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3:42 pm, July 22, 2014

Pentagon & Beyond

National Security Correspondent J.J. Green has traveled three continents covering intelligence, terrorism, and security issues. From Afghanistan to Africa, Iraq to Ireland, there isn't anywhere J.J. won't go, nor anyone he won't talk with, to get the stories affecting the defense and national security communities.

NorthCom directing hurricane resources

U.S. Northern Command is coordinating Department of Defense's support to FEMA and state and local response activities in response to Tropical Storm Isaac. Northcom has pre-staged four UH-60 Blackhawk helicopters from Fort Campbell, KY, and two SH-60 Seahawk helicopters from Norfolk Naval Air Station, VA, to Fort Rucker, AL, to assess and support potential search and rescue efforts. A SAR planner also has been activated and deployed to Baton Rouge Emergency Operations Center, LA.

Local Female Soldier Dies in Kuwait

The Department of Defense has announced the death today of a local female soldier who was supporting the war in Afghanistan. Army Staff Sgt. Jessica M. Wing, 42, of Alexandria, Va., died Monday Aug. 27, in Kuwait City, Kuwait in a non-combat related incident. She was assigned to the 1st Battalion, 126th Aviation Regiment, Bangor, Maine. No other details on the cause of death are available at this time.

Marines expecting anxiety

The Marine Corps commandant says there may be some anxiety from male Marines as female officers work their way into infantry and other combat jobs that historically have been open only to men. The Associate Press reports Gen. James F. Amos told a National Press Club audience Tuesday that early steps have been successful, but some of the harder tests are yet to come. Two female Marine officers have volunteered to attend the grueling infantry officer school at the Marine Corps' Quantico, Va., base next month as military officials gauge whether women can handle the course's extreme physical and mental challenges.

US military denies concession claims

There are reports from Pakistan that the U.S. government is seeking some kind of truce with the Haqqani network. But the U.S. military denies there's any truth to it. Pakistan's Express tribune reports a "Senior American military official says the US would hand over the control of three Afghan provinces to the Haqqanis if they agreed to withdraw their support for the Taliban-led insurgency in Afghanistan." This comes just days after the US allegedly killed Badruddin Haqanni in a drone strike. Brig. Gen. Stephen Twitty, a spokesman for United States Forces-Afghanistan said in a statement, "Assertions made in an article today in The Express Tribune that the United States is willing to cede Afghan territory as part of a rapprochement with the Haqqani network and that the U.S. sees the Haqqani Network playing an '...important role in the future political dispensation of Afghanistan,' are categorically false."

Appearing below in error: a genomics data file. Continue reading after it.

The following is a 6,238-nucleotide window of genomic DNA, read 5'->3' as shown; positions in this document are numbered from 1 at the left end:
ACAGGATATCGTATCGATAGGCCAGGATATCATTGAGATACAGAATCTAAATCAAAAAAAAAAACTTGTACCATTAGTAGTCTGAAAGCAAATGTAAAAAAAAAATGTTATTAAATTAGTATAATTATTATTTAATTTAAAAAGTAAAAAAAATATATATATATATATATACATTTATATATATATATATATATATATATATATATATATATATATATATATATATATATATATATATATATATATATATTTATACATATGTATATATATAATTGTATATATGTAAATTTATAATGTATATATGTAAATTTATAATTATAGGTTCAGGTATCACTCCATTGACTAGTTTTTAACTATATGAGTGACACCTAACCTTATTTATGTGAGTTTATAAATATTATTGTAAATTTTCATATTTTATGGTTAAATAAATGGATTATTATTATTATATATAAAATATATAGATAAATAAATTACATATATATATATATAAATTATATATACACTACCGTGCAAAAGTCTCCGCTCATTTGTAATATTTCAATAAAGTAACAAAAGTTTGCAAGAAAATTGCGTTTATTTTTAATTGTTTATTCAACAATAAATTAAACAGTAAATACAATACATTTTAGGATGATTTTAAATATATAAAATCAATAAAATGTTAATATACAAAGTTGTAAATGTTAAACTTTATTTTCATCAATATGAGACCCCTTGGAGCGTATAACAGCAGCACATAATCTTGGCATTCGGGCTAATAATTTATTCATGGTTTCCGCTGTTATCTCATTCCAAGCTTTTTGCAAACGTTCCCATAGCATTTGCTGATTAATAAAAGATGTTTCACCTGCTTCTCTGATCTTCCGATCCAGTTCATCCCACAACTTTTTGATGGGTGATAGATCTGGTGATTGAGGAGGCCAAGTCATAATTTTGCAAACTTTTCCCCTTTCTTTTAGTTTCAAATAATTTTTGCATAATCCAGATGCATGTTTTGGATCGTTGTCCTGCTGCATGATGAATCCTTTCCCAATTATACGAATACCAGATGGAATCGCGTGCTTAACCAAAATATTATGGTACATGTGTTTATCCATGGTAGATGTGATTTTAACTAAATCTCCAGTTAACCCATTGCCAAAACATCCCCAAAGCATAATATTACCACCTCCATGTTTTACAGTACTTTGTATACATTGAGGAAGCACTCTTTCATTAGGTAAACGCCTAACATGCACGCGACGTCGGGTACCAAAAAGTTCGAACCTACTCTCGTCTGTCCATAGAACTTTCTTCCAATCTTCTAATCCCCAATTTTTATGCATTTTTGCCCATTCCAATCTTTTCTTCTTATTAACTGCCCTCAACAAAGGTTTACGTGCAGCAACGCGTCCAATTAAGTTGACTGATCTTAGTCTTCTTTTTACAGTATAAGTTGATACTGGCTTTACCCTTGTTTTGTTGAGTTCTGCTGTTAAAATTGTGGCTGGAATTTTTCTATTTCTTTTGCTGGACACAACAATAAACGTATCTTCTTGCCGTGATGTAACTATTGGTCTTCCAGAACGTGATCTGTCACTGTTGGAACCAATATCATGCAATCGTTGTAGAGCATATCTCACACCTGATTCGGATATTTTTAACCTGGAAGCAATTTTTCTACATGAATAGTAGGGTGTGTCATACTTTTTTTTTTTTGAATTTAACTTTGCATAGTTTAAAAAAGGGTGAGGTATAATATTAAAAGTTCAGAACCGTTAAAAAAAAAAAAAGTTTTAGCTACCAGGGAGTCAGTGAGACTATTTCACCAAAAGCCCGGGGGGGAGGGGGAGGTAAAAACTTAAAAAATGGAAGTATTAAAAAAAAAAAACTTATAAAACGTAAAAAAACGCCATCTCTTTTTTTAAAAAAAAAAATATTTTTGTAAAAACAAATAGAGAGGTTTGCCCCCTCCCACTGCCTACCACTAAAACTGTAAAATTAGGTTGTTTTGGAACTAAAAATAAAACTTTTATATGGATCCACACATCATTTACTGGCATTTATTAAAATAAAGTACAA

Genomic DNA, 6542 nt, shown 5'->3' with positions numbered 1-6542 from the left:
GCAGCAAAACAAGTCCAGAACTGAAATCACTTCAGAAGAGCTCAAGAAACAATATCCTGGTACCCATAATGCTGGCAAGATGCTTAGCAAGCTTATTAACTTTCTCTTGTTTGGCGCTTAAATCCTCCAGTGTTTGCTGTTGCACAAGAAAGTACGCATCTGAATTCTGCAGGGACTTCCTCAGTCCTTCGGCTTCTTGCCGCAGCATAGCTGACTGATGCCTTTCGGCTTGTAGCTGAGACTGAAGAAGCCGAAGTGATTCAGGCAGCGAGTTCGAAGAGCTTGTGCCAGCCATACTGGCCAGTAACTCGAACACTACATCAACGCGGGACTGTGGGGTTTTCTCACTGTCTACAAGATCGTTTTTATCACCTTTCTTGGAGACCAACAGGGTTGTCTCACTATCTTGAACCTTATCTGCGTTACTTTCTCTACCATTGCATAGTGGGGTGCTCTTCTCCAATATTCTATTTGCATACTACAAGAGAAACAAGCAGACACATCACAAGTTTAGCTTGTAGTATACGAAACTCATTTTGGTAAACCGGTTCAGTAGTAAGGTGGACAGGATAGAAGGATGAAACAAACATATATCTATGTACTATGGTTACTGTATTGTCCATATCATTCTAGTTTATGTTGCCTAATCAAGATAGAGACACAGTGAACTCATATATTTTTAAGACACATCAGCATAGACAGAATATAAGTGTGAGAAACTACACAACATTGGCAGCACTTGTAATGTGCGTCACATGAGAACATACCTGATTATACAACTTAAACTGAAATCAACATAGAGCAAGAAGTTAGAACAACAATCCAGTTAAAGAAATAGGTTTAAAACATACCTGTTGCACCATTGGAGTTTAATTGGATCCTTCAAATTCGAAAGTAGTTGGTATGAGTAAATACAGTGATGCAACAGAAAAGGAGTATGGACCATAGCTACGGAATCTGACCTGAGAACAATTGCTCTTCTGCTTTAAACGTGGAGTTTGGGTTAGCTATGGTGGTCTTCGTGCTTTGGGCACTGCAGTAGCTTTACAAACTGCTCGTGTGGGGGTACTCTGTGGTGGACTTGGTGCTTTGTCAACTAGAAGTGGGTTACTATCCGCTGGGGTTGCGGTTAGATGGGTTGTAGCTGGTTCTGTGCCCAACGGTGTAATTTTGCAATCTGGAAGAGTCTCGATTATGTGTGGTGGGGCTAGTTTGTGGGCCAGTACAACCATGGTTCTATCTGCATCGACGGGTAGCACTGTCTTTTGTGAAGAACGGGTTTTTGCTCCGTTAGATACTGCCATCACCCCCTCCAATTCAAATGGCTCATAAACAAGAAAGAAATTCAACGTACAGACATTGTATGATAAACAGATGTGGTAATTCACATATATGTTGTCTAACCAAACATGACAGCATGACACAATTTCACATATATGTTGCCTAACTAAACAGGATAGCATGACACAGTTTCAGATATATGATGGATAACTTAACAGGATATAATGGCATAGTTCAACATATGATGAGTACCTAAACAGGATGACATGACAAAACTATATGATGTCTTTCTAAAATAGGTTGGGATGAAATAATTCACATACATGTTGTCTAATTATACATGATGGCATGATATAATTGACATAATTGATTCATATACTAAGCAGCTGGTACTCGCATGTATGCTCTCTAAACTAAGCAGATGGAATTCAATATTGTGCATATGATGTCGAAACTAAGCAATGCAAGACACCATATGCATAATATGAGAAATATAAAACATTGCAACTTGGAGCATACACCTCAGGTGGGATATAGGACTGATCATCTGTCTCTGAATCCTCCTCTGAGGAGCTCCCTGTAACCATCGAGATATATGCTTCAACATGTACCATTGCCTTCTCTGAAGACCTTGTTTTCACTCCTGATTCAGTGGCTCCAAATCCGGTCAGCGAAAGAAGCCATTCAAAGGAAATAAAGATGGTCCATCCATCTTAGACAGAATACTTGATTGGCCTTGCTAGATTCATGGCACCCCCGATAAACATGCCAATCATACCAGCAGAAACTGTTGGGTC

African American Sailor Makes History

The Navy says a Virginia-based sailor has become the first black woman to earn a three-star-rank in the U.S. armed forces. Vice Adm. Michelle Janine Howard was promoted to deputy commander of U.S. Fleet Forces command in Norfolk on Friday. She's no stranger to making history. Howard was also the first black woman to command a U.S. Navy warship, the first female graduate of the Naval Academy to achieve the rank of rear admiral and the first black woman to command an expeditionary strike group at sea.

Bin Laden raid author identified

Fox News has identified the Navy Seal, who is the author of a book about the raid that killed Osama bin Laden. Matt Bissonnette retired from the Navy last summer, according to Fox's conversation with a former U.S. and current U.S. Navy official. The book is called "No Easy Day" and is scheduled to come out on September 11th. Bissonnette wrote the book under the pseudonym Mark Owen. The book is being published by the Penguin group. He could face legal trouble if it is determined that he revealed classified information.

Dunford gets the Nod

Defense Secretary Leon Panetta has recommended General Joseph Dunford to lead the war effort in Afghanistan once the outgoing commander of U.S. and NATO troops rotates out of the post. The final decision is President Barack Obama's and his nomination would need to be approved by Congress. Dunford, who served in the Iraq war, would replace General John Allen, who took over command of the Afghan mission in July 2011. Allen is expected to become the next head of U.S. forces in Europe sometime this winter.

Joint Chiefs Chairman cites Taliban Failure

Joint Chief's Chairman, General Martin Dempsey on his visit to Afghanistan met with his Afghan commanders and his counterpart. In addition to talking about insider attacks, they discussed the state of the war. He said the Taliban started the fighting season with three objectives: discrediting Afghanistan's central government, impeding the development of the national security forces, and recapturing lost territory. He said in his own words..."In every one of those objectives they've failed."

Hezbollah Warns Israel

Hezbollah Political leader Hassan Nasrallah has sent a warning to Israel. He says they have precision rockets that could hit a small number of targets and kill "tens of thousands" of Israelis He said "Hitting these targets with a small number of rockets will turn ... the lives of hundreds of thousands of Zionists to real hell, and we can talk about tens of thousands of dead." This threat comes as Israel debates whether or not to attack Hezbollah's benefactor Iran.